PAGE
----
Four 49ers draft prospects: Rising & falling

With three weeks remaining before the NFL draft, prospects continue to jockey for position in the college lottery as Pro Days around the nation wind down. Here's a look at four prime prospects on the 49ers' draft board whose stock is headed in different directions, with analysis of what that might mean for San Francisco on draft weekend.


Brandon Meriweather, FS, Miami: Because of their great history in producing elite NFL talent, it is quite rare that a former Hurricane can enter the draft as an underrated prospect, but that is exactly how Meriweather is viewed by many scouts. There is no denying Meriweather's off-field incidents, and this factor will keep the talented safety from moving up as far as his athleticism warrants, and that could eliminate him altogether from consideration from the 49ers, who place high value on character, particularly for long players coming out of college. However, the 49ers don't base their evaluations entirely on that aspect and take into consideration the circumstances surrounding character issues, though Merriweather's involvement in a shooting before last season - and subsequent one-game suspension for his involvement in an on-field brawl against Florida International - can't help Meriweather in the eyes of many teams who hold high picks in the first round. But Meriweather's talent at the safety position is undeniable, and he has been impressive during offseason workouts. On the field, Meriweather's combination of hitting ability, range, and quickness allow him to not only stand out as a free safety, but he's capable of playing cornerback, as well. Another safety who a few years back stood out at the Senior Bowl as consistently as Meriweather did a few months ago was another undersized playmaker, former Iowa strong safety Bob Sanders. Meriweather is showing the skills to develop into a similar performer at the next level at free safety, and if his character issues allow him to slip into the second round, the 49ers would be tempted to pounce on such a talent. If the team maneuvers back in the first round, Meriweather is a possibility there, too.

Lorenzo Booker, RB, Florida State: The expectations for Booker were astronomical when he signed with Florida State as one of the elite prep talents in the country in 2002. He entered his senior season having played in 35 games, but having only started five games. His rushing yardage decreased each of the final three years of his career; peaking at 887 yards in 2004 (552 in 2005, 525 in 2006). So why he is listed among the risers? Booker has spectacular agility in the open field and the explosive speed to ultimately be a better pro than collegiate player. The expectations heaped upon Booker led to the speculation that he should be a feature back. At 5-10, 191 pounds, Booker lacks the size to handle this type of punishment. If featured as a third-down specialist, however, Booker's ability to turn simple five-yard routes into dazzling 75-yard touchdowns has scouts intrigued. Many feel that Booker can have an impact in 2007 similar to the one provided by undersized speedsters Jerious Norwood, or perhaps even Maurice Jones-Drew. That would make him perfect for the 49ers, who - depending on the status of restricted free-agent Maurice Hicks, who has until April 20 to sign an offer sheet with another team - are looking for a shifty third-down back to spell Frank Gore and complement Michael Robinson. If Booker falls in the middle rounds, which certainly is possible since he's not viewed as an every-down back, the 49ers could pounce with one of their six combined selections in rounds 3-4.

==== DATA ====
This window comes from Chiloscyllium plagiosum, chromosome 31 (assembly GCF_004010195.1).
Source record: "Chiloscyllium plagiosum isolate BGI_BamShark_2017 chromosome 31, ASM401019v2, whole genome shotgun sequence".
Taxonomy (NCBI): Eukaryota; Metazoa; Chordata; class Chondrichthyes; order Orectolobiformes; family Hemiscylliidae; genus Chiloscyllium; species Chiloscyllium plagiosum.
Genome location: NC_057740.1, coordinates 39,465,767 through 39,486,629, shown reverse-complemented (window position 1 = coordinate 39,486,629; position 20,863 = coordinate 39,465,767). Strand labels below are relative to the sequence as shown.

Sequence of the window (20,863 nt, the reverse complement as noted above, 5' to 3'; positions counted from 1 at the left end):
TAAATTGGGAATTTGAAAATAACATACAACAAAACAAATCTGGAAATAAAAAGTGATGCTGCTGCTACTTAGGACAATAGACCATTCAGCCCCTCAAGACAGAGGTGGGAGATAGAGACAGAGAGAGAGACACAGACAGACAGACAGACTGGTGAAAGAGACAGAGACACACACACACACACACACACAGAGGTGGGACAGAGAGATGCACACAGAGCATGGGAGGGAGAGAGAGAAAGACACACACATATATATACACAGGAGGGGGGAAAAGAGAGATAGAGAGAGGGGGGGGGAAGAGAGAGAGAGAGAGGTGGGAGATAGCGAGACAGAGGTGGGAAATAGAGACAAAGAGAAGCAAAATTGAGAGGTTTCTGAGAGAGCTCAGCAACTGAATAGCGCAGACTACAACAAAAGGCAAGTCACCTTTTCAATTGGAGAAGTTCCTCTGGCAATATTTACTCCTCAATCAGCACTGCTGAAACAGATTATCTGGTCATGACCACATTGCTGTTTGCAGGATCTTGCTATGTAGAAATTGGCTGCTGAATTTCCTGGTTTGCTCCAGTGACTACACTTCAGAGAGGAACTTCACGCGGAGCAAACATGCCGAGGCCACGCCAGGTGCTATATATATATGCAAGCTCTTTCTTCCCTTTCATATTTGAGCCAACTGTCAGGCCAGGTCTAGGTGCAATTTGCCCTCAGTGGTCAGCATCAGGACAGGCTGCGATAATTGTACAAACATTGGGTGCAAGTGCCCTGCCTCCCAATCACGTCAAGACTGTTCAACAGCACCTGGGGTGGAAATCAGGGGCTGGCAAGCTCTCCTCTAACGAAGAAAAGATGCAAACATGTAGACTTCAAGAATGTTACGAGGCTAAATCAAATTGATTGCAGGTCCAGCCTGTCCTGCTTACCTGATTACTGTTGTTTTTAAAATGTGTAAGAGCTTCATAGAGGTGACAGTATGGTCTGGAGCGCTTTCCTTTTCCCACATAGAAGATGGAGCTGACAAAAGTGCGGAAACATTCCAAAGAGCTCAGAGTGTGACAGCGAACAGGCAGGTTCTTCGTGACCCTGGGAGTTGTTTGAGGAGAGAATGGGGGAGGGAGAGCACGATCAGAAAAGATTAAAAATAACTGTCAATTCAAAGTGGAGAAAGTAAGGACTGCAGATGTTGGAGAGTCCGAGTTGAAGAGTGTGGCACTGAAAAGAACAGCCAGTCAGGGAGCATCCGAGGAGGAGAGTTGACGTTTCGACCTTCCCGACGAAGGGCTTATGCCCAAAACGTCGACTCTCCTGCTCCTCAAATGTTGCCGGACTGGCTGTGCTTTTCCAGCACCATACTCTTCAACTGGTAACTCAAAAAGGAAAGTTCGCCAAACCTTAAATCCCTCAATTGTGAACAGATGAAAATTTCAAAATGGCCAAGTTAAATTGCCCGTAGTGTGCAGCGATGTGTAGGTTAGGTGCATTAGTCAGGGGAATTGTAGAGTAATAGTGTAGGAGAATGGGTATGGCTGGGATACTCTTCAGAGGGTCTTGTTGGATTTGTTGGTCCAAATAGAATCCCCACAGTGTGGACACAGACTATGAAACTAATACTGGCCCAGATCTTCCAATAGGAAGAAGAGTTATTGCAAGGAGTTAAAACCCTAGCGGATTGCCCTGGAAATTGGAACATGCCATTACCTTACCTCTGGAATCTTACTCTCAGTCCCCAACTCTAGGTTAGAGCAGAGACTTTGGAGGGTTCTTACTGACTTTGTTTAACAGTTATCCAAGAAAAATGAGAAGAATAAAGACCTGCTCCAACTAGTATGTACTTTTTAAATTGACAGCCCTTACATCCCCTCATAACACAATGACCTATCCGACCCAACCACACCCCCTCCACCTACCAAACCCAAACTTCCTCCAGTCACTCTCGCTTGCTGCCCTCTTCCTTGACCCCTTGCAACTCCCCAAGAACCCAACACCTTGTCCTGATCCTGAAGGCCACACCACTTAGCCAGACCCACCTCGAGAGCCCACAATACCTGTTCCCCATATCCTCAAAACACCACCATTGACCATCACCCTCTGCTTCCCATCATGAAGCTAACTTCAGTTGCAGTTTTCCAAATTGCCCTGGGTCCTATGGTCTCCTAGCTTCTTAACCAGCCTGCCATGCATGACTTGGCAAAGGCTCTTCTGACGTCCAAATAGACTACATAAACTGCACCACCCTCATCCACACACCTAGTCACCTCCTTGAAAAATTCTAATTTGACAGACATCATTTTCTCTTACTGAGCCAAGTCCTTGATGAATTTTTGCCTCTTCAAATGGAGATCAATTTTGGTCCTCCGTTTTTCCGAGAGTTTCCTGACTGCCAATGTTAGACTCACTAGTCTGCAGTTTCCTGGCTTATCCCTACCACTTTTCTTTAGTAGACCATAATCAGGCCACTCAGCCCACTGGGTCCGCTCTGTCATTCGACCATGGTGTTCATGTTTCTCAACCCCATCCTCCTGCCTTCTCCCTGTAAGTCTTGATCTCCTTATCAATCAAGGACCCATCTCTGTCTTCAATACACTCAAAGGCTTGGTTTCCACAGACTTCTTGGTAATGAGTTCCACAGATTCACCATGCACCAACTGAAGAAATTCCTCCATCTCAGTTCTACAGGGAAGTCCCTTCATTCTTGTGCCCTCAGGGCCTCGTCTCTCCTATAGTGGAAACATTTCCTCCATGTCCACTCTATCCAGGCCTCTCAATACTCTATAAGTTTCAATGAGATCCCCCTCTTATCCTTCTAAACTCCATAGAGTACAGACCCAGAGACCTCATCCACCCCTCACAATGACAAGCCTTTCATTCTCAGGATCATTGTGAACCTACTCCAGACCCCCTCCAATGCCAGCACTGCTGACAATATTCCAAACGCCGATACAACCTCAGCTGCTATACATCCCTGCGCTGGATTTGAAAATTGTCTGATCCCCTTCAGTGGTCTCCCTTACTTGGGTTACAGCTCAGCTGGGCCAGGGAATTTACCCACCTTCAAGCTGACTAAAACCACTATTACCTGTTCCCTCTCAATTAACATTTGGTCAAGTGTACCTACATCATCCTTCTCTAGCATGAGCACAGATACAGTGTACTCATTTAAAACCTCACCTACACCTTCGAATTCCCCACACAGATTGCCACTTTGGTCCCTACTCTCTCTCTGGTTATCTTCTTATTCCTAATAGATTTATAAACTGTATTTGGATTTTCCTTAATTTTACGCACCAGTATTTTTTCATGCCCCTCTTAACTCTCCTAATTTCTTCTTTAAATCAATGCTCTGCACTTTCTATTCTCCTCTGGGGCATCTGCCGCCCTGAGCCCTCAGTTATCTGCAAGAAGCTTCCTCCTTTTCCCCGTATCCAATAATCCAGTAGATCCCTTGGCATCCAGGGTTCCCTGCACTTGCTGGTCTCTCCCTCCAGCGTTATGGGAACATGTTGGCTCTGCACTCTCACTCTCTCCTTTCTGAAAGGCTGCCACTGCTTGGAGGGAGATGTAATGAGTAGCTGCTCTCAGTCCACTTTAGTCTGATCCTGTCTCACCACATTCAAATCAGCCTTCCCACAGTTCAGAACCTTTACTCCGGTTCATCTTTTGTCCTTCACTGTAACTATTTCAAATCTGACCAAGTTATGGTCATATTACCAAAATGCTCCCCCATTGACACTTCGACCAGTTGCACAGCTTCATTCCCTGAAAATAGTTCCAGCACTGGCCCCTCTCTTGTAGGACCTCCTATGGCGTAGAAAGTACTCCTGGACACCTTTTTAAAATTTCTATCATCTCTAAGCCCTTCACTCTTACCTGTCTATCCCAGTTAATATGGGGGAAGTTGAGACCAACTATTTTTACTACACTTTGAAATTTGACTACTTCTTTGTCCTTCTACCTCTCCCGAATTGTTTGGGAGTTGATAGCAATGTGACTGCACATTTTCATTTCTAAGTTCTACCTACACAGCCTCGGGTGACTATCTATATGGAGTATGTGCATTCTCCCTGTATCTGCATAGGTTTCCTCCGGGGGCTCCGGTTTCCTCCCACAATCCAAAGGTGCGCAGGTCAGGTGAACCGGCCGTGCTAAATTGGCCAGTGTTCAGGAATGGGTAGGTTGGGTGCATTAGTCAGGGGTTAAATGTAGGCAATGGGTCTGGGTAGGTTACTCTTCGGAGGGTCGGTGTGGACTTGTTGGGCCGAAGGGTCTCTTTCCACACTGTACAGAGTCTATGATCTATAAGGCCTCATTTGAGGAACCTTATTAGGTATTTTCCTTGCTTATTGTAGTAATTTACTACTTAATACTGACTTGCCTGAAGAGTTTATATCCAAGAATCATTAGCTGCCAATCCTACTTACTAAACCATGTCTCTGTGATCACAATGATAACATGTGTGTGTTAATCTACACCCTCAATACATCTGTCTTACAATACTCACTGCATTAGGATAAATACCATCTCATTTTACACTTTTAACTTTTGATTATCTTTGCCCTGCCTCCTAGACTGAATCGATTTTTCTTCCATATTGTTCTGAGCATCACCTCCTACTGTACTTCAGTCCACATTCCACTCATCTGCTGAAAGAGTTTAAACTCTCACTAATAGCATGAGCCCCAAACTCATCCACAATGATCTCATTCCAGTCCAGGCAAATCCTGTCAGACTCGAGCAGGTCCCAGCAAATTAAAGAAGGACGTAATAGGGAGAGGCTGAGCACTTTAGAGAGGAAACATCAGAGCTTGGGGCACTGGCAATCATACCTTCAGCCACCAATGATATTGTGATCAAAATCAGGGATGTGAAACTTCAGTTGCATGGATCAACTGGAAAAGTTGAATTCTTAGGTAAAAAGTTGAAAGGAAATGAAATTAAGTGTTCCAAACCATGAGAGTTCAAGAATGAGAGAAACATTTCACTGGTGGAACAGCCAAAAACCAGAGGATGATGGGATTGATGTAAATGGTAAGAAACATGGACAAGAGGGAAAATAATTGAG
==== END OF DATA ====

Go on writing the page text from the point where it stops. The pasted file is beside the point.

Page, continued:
Paul Posluszny, OLB, Penn State: Posluszny remains the top outside linebacker for many clubs, and with the position being one of high value, many theorize that the All-American is naturally viewed as a top 15 pick. In reality, however, Posluszny is slotted in the 20-30 range on the boards of many teams. lists him as the 22nd overall prospect. While he plays with terrific instincts and is among the draft's soundest open field tacklers, concerns remain about his athleticism in coverage, and he doesn't have as much upside as several of the other top prospects at this position, though he may be more ready to contribute immediately at the pro level. Scouts are quick to question how they can rationalize using a first-round pick on a linebacker that may have to be substituted for on passing situations, but the 49ers would be happy to see Posluszny fall on the first day of the draft, where they would consider him after the first round.

Rufus Alexander, OLB, Oklahoma: Another big-name outside linebacker feeling the sting of an overall mediocre class is Oklahoma's Rufus Alexander. Alexander's draft stock may have peaked back in December when he was voted the Big 12's Defensive Player of the Year. Since then, Alexander failed to stand out at the Senior Bowl and ran a rather pedestrian 4.79 at the Combine, though he has been timed faster. Scouts question if Alexander isn't simply another in a long line of All-American Sooner linebackers who fail to live up to expectations at the NFL level. His plummeting stock could make Alexander available to the 49ers as late as the fifth round, perhaps even later, and that's a place a San Francisco team looking for and needing depth at linebacker certainly would consider taking a flyer on an active, run-to-the-ball prospect.

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